“WHAT game were you watching?”

It is an accusation that will have been levelled at every football reporter – usually over a contentious player rating.

And often us humble hacks feel the same when we hear a manager extolling the virtues of a performance unrecognisable from the 90 minutes you have just witnessed.

I think back a couple of years to when Plymouth, bottom of League One at the time, pinched a smash-and-grab victory at Valley Parade.

The visitors scored early and then parked the bus to defy constant City pressure.

And afterwards, journalistic jaws nearly hit the floor as Argyle boss Derek Adams proudly declared that the better team had thoroughly deserved the result.

His description of proceedings did not match the notes the rest of us had been making. Stuart McCall was equally as flabbergasted when his counterpart’s version of events were subsequently relayed to him.

But football is a game of opinions, as they say, and some can see things very differently.

There can, though, be no arguing with Adams’ assessment on his most return engagement with the Bantams.

It is only a couple of weeks since the Scot was back in his latest guise as Morecambe boss for a fixture where his side could feel fairly hard done by.

The Shrimps had carried most of the attacking intent before falling to a late goal from sub Aramide Oteh with City’s only shot on target.

Clinical from a home perspective; tough to swallow for an opponent scrapping desperately to stay in the league.

But Adams made the point afterwards about the levelling of standards in the present League Two.

In his eyes, the gap between top and bottom has never been tighter – and from the evidence of City’s 26 games it is impossible to disagree.

“Anybody looking at it wouldn’t have known who was the fourth-placed team,” he said afterwards, prior to the Bantams dropping a couple of places last weekend in the claustrophobic play-off picture.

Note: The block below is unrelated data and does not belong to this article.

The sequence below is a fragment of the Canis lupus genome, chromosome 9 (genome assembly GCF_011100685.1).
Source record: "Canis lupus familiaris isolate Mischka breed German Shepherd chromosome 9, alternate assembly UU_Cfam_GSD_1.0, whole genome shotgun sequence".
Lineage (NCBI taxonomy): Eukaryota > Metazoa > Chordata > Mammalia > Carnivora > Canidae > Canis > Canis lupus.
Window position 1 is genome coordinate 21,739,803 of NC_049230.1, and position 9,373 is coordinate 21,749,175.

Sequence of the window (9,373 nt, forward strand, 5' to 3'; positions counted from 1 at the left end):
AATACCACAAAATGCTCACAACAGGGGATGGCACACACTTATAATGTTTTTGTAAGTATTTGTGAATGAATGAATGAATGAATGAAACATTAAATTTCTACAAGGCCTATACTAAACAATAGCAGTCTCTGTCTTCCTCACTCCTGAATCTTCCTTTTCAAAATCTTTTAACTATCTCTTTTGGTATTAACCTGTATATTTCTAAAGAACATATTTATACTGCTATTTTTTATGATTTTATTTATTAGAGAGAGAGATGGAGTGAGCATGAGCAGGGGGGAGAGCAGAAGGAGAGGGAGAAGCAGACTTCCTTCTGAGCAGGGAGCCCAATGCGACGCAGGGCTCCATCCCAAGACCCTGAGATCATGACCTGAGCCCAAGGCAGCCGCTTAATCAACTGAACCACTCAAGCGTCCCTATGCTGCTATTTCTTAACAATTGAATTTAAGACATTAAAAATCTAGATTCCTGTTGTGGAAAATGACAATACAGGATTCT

“There’s nothing in this league. In years gone by, the standard of League Two was a lot better than it is now.

“I’ve been to Bradford with Plymouth Argyle when we’ve had the likes of Portsmouth, Luton and Doncaster in this division. But the standard now isn’t the same as it was a few years ago.”

Fair to say that Adams is on the same page this time as any supporter who has sat through the often stodgy fare of this season’s fourth tier.

Look at City’s recent run and how little there has been between the teams. Leyton Orient, Carlisle, Macclesfield and Crawley have all turned up in questionable form but taken something in return.

Crawley, of course, had won only once in 13 before dismissing the off-colour Bantams on Saturday.

But that solitary success had been a 4-0 thumping of Northampton, another promotion hopeful, and they had also taken draws off Forest Green and Colchester.

“I know it sounds a real cheesy, corny phrase but there’s never an easy game,” said Gary Bowyer. “You just don’t get them anymore and that’s a credit to the league.”

The City boss agrees with Adams that it is more competitive than ever and has noticed the change since steering Blackpool up via the play-offs in 2017.

He added: “It’s a lot tougher now than it was then because of the amount of quality teams in the league and the investment in certain clubs.

“It’s such a competitive game and the teams down the bottom are fighting for their lives.

“While people will say these clubs aren’t this or that, they are dangerous opponents.

“That was the pleasing part for us during the period where we had to play one or two down there that we’ve matched the fight, Morecambe being a great example.”

Bowyer also cites the CVs of some of the managers now locked in combat at the lowest level. Ian Holloway, newly installed at Grimsby, is the latest with Championship experience like the Bantams gaffer.

“You look at some of the managers in this league and they have worked higher.

“Ian Holloway is a fantastic example going in at Grimsby. He’s managed in the Championship and Premier League.

“Paul Hurst has managed in the Championship and League One, Graham Alexander and Derek Adams have both managed in League One. That closes the gap between clubs.

“That’s down to the knock-on effect that we’ve said before.

“You’ve got all the foreign coaches coming over and working in the Premier League and Championship and what that does lower down.”

Whether it is more quantity than quality this season, League Two is likely to remain the most unpredictable battleground.